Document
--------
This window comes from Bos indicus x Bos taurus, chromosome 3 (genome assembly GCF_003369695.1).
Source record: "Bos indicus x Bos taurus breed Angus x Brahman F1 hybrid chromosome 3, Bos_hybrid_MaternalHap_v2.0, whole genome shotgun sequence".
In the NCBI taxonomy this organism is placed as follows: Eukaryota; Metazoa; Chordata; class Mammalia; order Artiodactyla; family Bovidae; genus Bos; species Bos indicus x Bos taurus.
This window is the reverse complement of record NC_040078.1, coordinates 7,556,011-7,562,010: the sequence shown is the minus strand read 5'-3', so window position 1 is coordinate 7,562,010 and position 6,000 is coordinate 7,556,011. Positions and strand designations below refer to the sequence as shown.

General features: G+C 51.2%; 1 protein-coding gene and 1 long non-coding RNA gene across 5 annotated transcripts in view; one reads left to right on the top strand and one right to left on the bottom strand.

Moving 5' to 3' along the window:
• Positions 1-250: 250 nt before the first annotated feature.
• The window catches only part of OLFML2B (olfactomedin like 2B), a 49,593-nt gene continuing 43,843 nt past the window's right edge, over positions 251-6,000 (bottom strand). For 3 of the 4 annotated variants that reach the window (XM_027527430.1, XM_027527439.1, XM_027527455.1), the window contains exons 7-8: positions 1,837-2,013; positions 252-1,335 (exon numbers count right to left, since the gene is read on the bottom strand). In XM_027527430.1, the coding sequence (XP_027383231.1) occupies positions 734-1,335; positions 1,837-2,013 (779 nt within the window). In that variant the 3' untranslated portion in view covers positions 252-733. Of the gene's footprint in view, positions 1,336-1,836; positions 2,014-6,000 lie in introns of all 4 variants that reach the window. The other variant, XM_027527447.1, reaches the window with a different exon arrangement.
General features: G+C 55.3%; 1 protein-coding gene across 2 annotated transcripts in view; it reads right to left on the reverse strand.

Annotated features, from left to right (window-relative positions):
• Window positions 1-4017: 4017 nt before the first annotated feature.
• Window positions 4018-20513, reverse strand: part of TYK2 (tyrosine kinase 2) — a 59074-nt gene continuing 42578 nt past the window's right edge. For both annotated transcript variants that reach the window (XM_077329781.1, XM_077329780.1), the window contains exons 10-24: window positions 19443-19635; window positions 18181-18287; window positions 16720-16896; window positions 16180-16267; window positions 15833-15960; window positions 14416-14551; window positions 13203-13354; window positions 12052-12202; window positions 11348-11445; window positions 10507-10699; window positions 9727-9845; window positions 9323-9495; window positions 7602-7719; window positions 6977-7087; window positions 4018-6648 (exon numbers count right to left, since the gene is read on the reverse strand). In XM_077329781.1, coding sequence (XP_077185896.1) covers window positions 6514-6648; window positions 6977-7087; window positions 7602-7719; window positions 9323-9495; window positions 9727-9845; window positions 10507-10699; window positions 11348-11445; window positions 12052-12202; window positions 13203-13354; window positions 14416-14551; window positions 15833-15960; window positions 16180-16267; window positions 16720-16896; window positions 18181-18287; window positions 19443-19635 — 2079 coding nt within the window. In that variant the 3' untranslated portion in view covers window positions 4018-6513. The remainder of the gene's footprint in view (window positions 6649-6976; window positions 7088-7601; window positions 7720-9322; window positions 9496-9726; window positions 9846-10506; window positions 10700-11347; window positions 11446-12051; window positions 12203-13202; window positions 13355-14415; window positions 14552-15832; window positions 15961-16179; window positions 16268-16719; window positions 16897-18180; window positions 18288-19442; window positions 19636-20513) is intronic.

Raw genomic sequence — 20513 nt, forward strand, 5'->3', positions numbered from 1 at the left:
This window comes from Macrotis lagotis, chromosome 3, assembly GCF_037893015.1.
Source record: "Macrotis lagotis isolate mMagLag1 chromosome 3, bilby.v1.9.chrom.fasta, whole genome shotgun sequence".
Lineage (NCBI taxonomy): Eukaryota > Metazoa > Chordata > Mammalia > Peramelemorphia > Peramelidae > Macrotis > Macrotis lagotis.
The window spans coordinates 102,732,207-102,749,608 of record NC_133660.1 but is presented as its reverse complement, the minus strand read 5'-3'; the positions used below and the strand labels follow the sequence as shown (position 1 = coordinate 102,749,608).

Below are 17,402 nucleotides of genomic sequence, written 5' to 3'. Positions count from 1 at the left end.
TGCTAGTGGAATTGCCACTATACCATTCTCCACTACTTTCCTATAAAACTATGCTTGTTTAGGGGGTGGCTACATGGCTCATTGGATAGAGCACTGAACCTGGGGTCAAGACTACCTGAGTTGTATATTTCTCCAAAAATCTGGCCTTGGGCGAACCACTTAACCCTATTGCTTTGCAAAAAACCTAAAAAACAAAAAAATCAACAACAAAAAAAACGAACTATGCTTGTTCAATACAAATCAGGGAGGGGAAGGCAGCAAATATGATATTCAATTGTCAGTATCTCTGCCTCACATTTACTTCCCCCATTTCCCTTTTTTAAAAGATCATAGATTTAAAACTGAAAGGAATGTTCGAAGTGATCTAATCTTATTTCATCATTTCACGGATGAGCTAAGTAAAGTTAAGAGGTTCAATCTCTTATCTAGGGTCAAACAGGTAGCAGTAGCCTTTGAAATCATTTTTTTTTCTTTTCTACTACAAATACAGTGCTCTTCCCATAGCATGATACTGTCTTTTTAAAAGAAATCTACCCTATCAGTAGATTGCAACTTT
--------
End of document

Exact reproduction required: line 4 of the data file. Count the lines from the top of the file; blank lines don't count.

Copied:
This window is the reverse complement of record NC_040078.1, coordinates 7,556,011-7,562,010: the sequence shown is the minus strand read 5'-3', so window position 1 is coordinate 7,562,010 and position 6,000 is coordinate 7,556,011. Positions and strand designations below refer to the sequence as shown.